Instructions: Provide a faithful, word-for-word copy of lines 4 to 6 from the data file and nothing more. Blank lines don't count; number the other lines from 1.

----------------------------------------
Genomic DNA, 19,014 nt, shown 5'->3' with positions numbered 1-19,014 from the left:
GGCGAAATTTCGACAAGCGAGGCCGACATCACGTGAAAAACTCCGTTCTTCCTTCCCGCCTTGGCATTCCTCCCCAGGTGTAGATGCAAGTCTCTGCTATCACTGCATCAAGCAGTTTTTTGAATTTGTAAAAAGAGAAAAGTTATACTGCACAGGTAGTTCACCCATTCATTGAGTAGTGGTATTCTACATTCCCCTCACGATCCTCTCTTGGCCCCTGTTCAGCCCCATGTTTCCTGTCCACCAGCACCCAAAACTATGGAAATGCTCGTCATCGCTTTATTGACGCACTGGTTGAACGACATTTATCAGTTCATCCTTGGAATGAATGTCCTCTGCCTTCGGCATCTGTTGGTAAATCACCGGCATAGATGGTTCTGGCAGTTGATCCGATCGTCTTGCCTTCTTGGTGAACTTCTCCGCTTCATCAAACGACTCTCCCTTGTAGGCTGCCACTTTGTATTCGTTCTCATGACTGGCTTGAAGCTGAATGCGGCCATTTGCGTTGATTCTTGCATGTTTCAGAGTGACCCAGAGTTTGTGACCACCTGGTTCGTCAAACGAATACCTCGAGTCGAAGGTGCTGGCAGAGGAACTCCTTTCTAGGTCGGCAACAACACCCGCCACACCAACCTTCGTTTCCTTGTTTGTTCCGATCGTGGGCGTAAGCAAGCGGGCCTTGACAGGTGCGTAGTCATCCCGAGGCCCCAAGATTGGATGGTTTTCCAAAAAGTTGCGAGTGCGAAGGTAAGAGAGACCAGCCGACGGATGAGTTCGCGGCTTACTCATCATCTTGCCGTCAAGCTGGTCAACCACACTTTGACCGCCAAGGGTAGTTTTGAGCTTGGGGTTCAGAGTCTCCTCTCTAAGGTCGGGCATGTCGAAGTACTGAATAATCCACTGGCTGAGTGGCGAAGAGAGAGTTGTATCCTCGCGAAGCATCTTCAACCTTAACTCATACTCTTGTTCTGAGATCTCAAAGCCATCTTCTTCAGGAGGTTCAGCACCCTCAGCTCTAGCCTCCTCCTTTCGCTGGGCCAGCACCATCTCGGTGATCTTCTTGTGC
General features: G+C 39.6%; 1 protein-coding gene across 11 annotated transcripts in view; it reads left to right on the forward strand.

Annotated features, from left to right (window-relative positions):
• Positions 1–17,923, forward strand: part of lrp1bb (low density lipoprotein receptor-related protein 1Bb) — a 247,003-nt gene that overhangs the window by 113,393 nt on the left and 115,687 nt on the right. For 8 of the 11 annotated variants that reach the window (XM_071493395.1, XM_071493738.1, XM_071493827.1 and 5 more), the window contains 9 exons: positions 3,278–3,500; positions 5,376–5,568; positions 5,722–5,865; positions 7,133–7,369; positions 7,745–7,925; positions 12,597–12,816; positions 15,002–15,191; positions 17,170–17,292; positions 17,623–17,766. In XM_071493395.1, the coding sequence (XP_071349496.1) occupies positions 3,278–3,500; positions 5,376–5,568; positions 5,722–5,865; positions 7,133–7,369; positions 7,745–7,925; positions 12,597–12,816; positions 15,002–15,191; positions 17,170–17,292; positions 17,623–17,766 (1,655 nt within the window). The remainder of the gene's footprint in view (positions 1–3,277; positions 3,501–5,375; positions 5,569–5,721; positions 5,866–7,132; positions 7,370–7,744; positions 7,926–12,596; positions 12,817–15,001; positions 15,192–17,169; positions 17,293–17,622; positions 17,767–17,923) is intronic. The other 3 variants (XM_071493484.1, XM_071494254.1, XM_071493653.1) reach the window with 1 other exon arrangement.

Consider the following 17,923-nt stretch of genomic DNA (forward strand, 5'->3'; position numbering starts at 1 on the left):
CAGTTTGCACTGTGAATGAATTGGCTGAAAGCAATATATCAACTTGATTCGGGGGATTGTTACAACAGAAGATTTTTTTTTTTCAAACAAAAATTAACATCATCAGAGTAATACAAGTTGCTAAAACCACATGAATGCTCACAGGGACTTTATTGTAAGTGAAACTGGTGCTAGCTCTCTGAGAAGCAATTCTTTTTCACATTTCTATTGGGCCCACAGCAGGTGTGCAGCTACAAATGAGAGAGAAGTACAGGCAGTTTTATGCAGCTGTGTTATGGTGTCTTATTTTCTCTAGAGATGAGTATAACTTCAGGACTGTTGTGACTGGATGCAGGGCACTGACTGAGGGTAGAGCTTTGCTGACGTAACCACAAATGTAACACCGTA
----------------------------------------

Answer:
Annotated features, from left to right (window-relative positions):
• Positions 1–17,923, forward strand: part of lrp1bb (low density lipoprotein receptor-related protein 1Bb) — a 247,003-nt gene that overhangs the window by 113,393 nt on the left and 115,687 nt on the right. For 8 of the 11 annotated variants that reach the window (XM_071493395.1, XM_071493738.1, XM_071493827.1 and 5 more), the window contains 9 exons: positions 3,278–3,500; positions 5,376–5,568; positions 5,722–5,865; positions 7,133–7,369; positions 7,745–7,925; positions 12,597–12,816; positions 15,002–15,191; positions 17,170–17,292; positions 17,623–17,766. In XM_071493395.1, the coding sequence (XP_071349496.1) occupies positions 3,278–3,500; positions 5,376–5,568; positions 5,722–5,865; positions 7,133–7,369; positions 7,745–7,925; positions 12,597–12,816; positions 15,002–15,191; positions 17,170–17,292; positions 17,623–17,766 (1,655 nt within the window). The remainder of the gene's footprint in view (positions 1–3,277; positions 3,501–5,375; positions 5,569–5,721; positions 5,866–7,132; positions 7,370–7,744; positions 7,926–12,596; positions 12,817–15,001; positions 15,192–17,169; positions 17,293–17,622; positions 17,767–17,923) is intronic. The other 3 variants (XM_071493484.1, XM_071494254.1, XM_071493653.1) reach the window with 1 other exon arrangement.

Consider the following 17,923-nt stretch of genomic DNA (forward strand, 5'->3'; position numbering starts at 1 on the left):